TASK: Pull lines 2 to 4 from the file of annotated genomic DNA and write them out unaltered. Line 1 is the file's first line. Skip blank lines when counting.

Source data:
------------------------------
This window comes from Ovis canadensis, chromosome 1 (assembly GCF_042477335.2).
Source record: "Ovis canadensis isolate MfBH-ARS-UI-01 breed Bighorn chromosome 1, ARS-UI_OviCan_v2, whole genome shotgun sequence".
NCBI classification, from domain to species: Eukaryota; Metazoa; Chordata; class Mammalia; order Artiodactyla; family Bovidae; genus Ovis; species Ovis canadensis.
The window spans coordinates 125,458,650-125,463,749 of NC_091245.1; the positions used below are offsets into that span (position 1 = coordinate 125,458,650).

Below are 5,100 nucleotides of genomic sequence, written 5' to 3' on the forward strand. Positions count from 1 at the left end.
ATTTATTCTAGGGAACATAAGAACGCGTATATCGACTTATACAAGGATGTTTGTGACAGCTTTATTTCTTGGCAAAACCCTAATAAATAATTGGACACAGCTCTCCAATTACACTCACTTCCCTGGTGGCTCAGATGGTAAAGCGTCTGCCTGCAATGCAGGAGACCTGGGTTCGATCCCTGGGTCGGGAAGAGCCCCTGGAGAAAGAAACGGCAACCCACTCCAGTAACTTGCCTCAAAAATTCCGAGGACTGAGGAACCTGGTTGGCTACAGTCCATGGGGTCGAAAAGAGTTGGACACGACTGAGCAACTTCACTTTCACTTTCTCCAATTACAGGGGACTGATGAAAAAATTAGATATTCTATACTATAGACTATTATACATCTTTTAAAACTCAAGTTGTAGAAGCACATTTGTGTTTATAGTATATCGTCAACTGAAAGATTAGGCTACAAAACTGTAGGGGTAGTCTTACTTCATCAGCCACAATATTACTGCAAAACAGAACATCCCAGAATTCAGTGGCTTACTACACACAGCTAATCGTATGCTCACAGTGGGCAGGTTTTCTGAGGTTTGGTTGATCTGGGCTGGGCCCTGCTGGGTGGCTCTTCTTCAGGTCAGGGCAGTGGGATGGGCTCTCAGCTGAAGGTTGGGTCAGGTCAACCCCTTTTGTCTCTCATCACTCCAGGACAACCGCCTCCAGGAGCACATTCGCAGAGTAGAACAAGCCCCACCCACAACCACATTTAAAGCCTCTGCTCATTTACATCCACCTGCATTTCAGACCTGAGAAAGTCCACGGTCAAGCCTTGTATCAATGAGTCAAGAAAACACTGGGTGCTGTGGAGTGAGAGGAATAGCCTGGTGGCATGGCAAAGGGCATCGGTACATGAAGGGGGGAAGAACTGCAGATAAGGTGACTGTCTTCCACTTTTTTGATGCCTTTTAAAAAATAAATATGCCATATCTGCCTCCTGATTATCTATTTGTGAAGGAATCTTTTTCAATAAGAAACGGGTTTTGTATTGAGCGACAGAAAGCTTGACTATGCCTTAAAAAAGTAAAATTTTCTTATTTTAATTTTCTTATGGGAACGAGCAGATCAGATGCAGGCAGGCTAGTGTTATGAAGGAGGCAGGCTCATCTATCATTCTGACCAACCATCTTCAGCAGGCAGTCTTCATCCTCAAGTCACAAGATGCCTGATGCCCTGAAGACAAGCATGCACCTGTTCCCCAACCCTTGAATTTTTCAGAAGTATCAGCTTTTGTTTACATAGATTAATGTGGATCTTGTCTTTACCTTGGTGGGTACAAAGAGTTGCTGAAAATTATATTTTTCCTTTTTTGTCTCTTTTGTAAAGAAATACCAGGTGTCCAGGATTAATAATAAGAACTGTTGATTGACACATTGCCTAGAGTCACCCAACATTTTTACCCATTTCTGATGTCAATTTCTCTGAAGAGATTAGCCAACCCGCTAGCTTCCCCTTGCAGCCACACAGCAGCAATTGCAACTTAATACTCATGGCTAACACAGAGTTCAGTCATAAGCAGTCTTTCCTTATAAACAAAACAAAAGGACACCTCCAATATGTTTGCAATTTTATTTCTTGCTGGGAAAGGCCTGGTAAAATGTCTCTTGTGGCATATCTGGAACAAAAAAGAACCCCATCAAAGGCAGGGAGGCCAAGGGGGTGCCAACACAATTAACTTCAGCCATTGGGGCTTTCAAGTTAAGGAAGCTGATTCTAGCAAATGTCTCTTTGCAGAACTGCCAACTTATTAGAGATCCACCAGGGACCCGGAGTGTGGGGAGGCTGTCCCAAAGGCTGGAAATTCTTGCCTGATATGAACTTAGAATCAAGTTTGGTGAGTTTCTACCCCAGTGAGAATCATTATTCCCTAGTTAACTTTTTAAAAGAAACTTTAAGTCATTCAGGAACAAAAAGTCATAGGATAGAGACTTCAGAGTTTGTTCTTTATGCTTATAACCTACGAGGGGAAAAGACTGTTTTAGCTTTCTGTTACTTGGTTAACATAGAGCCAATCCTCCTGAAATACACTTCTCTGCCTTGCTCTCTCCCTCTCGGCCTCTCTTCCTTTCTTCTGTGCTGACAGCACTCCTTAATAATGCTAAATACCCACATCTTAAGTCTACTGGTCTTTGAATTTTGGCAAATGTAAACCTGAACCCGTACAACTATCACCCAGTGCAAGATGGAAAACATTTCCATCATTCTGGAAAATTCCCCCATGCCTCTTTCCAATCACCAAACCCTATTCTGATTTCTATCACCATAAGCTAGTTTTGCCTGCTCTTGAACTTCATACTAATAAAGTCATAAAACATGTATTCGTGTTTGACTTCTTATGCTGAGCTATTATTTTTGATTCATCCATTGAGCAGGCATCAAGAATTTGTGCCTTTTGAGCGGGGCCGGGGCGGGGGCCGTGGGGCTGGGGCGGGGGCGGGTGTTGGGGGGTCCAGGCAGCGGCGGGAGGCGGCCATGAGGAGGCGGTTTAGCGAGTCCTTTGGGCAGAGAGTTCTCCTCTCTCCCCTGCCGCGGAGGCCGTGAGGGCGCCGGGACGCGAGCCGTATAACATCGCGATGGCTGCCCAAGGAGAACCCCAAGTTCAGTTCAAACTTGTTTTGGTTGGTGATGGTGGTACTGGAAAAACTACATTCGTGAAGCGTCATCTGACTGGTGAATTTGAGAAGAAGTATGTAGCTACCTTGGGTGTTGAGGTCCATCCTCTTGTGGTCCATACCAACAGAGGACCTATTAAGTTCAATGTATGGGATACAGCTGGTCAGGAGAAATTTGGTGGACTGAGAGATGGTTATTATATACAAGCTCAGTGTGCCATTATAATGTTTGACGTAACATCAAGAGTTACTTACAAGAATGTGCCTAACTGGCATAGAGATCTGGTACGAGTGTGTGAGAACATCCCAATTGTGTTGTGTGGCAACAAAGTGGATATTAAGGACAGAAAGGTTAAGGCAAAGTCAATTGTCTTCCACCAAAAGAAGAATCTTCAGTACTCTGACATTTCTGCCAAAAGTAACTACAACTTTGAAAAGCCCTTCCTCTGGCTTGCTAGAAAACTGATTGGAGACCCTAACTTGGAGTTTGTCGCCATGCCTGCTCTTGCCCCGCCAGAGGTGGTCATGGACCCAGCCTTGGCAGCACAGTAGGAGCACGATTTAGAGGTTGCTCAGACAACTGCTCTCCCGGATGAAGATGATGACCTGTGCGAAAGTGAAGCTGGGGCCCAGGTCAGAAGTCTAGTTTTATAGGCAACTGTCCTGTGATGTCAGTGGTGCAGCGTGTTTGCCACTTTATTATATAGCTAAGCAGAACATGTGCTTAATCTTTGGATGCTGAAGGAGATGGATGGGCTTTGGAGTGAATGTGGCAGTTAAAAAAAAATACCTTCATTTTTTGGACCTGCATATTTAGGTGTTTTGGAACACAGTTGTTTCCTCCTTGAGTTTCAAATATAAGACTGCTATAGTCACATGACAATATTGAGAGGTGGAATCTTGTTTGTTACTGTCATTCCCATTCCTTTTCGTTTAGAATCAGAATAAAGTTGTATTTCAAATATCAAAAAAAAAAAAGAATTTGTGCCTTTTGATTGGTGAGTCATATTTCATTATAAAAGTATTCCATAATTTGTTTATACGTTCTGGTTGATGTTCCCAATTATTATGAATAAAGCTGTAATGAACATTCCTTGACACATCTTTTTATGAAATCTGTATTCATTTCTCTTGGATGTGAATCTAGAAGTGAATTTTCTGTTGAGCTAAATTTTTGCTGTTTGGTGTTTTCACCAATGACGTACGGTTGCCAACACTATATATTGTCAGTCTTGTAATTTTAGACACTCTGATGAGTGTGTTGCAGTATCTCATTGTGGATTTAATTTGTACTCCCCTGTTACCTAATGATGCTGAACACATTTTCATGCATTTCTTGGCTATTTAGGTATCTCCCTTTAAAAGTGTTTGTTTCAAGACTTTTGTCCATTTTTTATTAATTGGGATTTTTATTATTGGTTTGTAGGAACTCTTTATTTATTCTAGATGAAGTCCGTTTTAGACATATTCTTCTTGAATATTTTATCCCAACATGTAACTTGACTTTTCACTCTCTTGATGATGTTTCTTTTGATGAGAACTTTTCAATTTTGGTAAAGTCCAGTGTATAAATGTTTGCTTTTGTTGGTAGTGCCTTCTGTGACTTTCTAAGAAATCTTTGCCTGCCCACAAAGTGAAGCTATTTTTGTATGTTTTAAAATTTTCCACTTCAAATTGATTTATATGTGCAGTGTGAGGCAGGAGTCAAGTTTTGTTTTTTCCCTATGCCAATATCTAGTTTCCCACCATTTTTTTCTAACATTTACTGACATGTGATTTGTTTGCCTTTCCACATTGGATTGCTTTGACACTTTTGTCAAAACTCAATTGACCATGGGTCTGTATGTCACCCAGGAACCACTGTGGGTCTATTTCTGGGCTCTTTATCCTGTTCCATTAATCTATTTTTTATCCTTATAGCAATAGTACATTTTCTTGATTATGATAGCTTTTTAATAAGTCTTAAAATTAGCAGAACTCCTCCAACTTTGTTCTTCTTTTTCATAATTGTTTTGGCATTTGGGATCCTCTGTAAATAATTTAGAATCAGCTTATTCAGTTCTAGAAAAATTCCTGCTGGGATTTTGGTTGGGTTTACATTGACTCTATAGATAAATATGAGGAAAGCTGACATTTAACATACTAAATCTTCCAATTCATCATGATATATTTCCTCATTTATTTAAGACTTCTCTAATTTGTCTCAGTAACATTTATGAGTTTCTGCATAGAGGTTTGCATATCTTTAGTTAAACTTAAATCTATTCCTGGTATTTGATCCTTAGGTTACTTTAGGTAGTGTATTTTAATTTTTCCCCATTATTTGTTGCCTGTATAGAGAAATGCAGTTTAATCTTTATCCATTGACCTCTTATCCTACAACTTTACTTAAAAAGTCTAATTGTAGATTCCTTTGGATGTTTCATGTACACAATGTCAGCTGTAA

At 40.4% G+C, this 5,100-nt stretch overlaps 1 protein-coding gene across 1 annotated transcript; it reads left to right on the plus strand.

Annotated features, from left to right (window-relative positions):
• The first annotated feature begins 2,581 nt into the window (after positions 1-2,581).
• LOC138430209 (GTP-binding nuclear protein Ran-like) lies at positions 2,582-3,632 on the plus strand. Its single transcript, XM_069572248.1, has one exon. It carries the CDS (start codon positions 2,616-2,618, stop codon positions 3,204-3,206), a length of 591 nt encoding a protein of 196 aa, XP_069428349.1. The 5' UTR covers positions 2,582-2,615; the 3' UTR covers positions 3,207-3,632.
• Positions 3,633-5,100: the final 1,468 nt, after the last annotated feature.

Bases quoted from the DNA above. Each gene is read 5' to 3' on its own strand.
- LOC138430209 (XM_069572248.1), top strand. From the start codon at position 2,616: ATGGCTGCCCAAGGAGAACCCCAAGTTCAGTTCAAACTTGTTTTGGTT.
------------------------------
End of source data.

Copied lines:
Source record: "Ovis canadensis isolate MfBH-ARS-UI-01 breed Bighorn chromosome 1, ARS-UI_OviCan_v2, whole genome shotgun sequence".
NCBI classification, from domain to species: Eukaryota; Metazoa; Chordata; class Mammalia; order Artiodactyla; family Bovidae; genus Ovis; species Ovis canadensis.
The window spans coordinates 125,458,650-125,463,749 of NC_091245.1; the positions used below are offsets into that span (position 1 = coordinate 125,458,650).